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John Thain Didn't Want To Be Compared To Erin Callan

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Or so alleges country reporter Charlie Gasparino, in his new book (out tomorrow!), When Mooks Fail. According to CG, given that "both of these broads" had "a great pair of legs and an ass just begging for a pinch," the comparisons were inevitable, but were nevertheless troubling to JT.

The upcoming second-quarter earnings--or, to be more precise, losses--were much higher than expected, around $5 billion. The size of the losses was in direct contradiction to just about everything Thain had said...[and] he saw his career flash before him: there would be comparisons to Alan Schwartz, Dick Fuld, and Erin Callan. He would lose the confidence of the markets, as Bear had done and as Lehman was doing. Like the other firms, Merrill had survived on the fact that it could continue to borrow money from banks and on other investors who believed they were lending money to a company that told the truth.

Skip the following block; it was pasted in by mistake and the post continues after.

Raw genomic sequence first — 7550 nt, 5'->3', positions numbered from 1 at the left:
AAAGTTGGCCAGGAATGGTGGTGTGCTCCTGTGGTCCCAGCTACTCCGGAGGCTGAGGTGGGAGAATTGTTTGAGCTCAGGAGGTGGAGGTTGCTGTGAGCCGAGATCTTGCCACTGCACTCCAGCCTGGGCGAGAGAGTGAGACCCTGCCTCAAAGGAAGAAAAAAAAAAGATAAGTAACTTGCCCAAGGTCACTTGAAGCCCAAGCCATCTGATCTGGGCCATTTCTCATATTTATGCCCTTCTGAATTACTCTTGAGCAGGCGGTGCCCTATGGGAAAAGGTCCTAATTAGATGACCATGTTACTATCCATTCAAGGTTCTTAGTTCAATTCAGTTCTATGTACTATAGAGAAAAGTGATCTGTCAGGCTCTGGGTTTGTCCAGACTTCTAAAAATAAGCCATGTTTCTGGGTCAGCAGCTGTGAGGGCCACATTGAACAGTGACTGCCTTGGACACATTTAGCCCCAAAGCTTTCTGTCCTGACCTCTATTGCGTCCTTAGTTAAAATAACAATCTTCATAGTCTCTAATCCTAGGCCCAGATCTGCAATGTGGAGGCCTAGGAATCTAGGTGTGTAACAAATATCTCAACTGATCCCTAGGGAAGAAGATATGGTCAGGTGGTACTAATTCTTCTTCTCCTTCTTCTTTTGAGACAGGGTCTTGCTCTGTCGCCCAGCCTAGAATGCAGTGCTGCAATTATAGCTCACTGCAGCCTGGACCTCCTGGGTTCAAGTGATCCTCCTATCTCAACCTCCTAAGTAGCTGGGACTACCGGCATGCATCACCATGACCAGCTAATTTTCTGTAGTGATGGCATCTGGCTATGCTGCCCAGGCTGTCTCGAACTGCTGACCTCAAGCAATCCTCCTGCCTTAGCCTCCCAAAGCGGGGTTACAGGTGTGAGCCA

Thain was becoming unhinged; during a briefing in one of his finely decorated conference rooms that had been part of the $1.2 million office spending spree, people close to the firm said he completely lost his composure when an aide informed him about the size of the losses.

Normally in tense situations like these, when he felt himself losing control, Thain would take 5, strap on a onesie and work out his issues on the mat. Unfortunately, his suit was at the cleaners, and aides had mentioned to him recently that it freaked people out a bit when he would start shadow-boxing out of nowhere in a room full of colleagues.

What Thain did isn't exactly clear, but Merrill Lynch had to replace a shattered glass panel that appeared to have been the target of the CEO's anger. (Thain later said he hadn't broken anything, though through a spokesman he said he wouldn't deny that the had lost his temper during the meeting.)


John Thain Kept His Promise To Never Redecorate An Office To The Tune Of $10 Million Again